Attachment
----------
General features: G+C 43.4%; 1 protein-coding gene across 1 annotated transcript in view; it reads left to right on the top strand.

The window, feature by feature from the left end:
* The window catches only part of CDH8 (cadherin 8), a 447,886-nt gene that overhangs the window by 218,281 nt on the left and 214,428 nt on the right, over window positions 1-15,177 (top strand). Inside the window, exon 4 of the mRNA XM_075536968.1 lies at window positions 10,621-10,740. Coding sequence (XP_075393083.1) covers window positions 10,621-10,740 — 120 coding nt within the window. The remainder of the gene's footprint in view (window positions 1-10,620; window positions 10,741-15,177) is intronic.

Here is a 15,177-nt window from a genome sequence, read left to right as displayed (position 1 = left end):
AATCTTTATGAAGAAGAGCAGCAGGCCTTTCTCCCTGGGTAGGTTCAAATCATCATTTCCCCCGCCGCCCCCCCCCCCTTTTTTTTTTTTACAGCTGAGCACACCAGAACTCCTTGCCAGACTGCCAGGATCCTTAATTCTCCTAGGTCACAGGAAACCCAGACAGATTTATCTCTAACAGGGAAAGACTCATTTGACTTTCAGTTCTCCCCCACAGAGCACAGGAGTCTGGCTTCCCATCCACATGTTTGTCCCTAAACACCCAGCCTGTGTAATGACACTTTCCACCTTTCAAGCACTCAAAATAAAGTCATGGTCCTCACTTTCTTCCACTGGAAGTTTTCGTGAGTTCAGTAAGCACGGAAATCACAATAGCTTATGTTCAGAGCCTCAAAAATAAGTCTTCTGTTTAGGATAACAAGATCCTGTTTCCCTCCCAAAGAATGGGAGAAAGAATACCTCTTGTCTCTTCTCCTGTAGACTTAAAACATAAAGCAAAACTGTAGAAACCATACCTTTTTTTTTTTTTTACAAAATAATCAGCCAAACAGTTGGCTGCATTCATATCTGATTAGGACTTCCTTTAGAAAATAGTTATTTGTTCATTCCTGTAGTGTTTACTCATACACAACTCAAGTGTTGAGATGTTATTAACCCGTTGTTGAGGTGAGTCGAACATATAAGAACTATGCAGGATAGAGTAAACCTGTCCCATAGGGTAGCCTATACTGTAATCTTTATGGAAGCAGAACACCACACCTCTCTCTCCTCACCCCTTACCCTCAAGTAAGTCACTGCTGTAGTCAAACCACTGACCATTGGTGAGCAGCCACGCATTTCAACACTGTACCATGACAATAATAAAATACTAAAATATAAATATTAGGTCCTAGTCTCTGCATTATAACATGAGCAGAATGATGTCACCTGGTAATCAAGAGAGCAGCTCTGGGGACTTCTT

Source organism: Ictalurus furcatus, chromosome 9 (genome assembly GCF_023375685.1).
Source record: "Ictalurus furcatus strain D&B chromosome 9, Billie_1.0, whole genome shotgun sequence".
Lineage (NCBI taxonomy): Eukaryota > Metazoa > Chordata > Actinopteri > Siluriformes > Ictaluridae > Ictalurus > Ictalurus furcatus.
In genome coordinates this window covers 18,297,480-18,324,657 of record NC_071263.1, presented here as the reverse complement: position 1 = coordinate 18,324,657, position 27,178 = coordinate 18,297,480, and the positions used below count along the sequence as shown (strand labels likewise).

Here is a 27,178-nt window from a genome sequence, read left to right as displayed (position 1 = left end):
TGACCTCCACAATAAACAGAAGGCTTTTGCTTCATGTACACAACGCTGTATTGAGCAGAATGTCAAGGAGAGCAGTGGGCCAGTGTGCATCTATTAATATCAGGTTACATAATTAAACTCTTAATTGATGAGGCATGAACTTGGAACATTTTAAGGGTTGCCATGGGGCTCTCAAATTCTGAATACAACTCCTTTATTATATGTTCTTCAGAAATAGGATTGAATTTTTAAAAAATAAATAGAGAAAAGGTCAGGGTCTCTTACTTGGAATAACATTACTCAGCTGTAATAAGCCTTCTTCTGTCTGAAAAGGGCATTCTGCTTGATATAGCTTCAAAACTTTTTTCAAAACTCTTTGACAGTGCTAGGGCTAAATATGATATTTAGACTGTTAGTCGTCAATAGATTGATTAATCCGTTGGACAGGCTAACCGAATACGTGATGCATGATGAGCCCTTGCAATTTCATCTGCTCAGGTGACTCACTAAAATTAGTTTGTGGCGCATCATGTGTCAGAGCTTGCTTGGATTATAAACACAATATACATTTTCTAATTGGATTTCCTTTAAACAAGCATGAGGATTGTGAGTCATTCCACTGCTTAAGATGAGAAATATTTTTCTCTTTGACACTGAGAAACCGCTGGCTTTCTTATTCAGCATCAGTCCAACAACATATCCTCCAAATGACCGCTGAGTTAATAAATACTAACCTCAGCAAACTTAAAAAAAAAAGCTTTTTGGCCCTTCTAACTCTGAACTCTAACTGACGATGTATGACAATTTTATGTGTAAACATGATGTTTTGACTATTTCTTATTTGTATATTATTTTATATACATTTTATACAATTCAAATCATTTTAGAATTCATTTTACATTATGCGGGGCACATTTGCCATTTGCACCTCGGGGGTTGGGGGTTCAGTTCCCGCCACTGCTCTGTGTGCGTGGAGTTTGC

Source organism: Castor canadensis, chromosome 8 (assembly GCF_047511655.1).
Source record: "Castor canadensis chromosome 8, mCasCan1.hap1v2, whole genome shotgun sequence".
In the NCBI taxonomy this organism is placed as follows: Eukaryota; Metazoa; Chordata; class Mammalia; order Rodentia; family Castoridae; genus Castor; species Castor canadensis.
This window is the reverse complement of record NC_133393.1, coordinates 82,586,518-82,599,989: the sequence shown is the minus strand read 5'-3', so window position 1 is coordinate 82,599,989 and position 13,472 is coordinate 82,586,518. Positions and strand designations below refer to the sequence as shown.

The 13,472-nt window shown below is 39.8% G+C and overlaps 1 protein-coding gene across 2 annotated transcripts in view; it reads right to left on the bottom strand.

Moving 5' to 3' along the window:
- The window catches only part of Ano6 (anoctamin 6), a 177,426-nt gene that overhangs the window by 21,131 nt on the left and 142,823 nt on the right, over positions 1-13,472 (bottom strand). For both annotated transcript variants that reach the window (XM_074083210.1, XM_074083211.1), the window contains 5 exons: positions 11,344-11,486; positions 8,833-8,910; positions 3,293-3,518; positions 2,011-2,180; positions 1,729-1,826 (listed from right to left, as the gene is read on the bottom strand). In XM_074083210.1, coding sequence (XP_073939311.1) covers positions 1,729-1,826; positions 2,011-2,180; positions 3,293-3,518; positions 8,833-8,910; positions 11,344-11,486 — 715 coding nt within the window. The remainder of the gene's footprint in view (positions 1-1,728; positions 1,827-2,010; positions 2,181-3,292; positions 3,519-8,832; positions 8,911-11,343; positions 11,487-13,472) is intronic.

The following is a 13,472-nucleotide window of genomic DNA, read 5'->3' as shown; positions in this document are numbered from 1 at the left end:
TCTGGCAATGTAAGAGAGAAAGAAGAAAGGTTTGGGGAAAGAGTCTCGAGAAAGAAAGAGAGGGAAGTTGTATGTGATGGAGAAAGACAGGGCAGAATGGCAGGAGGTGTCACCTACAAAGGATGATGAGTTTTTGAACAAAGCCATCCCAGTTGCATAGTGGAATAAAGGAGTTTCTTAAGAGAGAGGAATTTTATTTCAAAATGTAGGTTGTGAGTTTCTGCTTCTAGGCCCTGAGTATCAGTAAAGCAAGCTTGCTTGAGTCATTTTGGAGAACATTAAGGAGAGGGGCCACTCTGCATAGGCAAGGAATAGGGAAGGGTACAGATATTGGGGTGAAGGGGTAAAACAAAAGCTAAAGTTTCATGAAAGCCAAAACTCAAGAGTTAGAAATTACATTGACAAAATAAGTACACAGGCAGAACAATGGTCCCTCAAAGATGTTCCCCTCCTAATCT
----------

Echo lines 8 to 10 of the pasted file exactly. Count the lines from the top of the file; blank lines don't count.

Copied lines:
Lineage (NCBI taxonomy): Eukaryota > Metazoa > Chordata > Actinopteri > Siluriformes > Ictaluridae > Ictalurus > Ictalurus furcatus.
In genome coordinates this window covers 18,297,480-18,324,657 of record NC_071263.1, presented here as the reverse complement: position 1 = coordinate 18,324,657, position 27,178 = coordinate 18,297,480, and the positions used below count along the sequence as shown (strand labels likewise).

Here is a 27,178-nt window from a genome sequence, read left to right as displayed (position 1 = left end):